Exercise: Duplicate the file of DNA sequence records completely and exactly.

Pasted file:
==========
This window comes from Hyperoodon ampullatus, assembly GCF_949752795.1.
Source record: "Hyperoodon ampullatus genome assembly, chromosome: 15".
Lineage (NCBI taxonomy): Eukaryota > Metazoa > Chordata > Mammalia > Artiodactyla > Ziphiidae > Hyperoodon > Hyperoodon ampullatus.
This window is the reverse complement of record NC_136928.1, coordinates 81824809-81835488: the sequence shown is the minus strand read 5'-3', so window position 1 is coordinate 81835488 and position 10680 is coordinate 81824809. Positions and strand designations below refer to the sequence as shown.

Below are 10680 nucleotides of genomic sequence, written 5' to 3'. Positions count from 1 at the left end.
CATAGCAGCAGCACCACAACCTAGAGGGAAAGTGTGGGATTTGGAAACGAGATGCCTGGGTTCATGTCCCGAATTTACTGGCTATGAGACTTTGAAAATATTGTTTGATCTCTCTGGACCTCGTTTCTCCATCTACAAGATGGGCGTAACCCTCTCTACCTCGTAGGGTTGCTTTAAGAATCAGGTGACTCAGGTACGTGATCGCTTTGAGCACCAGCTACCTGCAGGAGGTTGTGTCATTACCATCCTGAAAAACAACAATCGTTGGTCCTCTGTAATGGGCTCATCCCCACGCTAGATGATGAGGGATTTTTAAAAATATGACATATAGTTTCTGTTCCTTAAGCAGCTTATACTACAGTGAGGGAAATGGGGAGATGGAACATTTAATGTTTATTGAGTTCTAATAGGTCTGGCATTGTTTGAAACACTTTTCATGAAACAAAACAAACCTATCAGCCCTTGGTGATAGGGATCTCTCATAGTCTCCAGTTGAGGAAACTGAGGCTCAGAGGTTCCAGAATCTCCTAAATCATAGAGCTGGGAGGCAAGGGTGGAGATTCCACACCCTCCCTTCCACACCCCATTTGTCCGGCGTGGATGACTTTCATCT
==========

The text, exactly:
This window comes from Hyperoodon ampullatus, assembly GCF_949752795.1.
Source record: "Hyperoodon ampullatus genome assembly, chromosome: 15".
Lineage (NCBI taxonomy): Eukaryota > Metazoa > Chordata > Mammalia > Artiodactyla > Ziphiidae > Hyperoodon > Hyperoodon ampullatus.
This window is the reverse complement of record NC_136928.1, coordinates 81824809-81835488: the sequence shown is the minus strand read 5'-3', so window position 1 is coordinate 81835488 and position 10680 is coordinate 81824809. Positions and strand designations below refer to the sequence as shown.

Below are 10680 nucleotides of genomic sequence, written 5' to 3'. Positions count from 1 at the left end.
CATAGCAGCAGCACCACAACCTAGAGGGAAAGTGTGGGATTTGGAAACGAGATGCCTGGGTTCATGTCCCGAATTTACTGGCTATGAGACTTTGAAAATATTGTTTGATCTCTCTGGACCTCGTTTCTCCATCTACAAGATGGGCGTAACCCTCTCTACCTCGTAGGGTTGCTTTAAGAATCAGGTGACTCAGGTACGTGATCGCTTTGAGCACCAGCTACCTGCAGGAGGTTGTGTCATTACCATCCTGAAAAACAACAATCGTTGGTCCTCTGTAATGGGCTCATCCCCACGCTAGATGATGAGGGATTTTTAAAAATATGACATATAGTTTCTGTTCCTTAAGCAGCTTATACTACAGTGAGGGAAATGGGGAGATGGAACATTTAATGTTTATTGAGTTCTAATAGGTCTGGCATTGTTTGAAACACTTTTCATGAAACAAAACAAACCTATCAGCCCTTGGTGATAGGGATCTCTCATAGTCTCCAGTTGAGGAAACTGAGGCTCAGAGGTTCCAGAATCTCCTAAATCATAGAGCTGGGAGGCAAGGGTGGAGATTCCACACCCTCCCTTCCACACCCCATTTGTCCGGCGTGGATGACTTTCATCT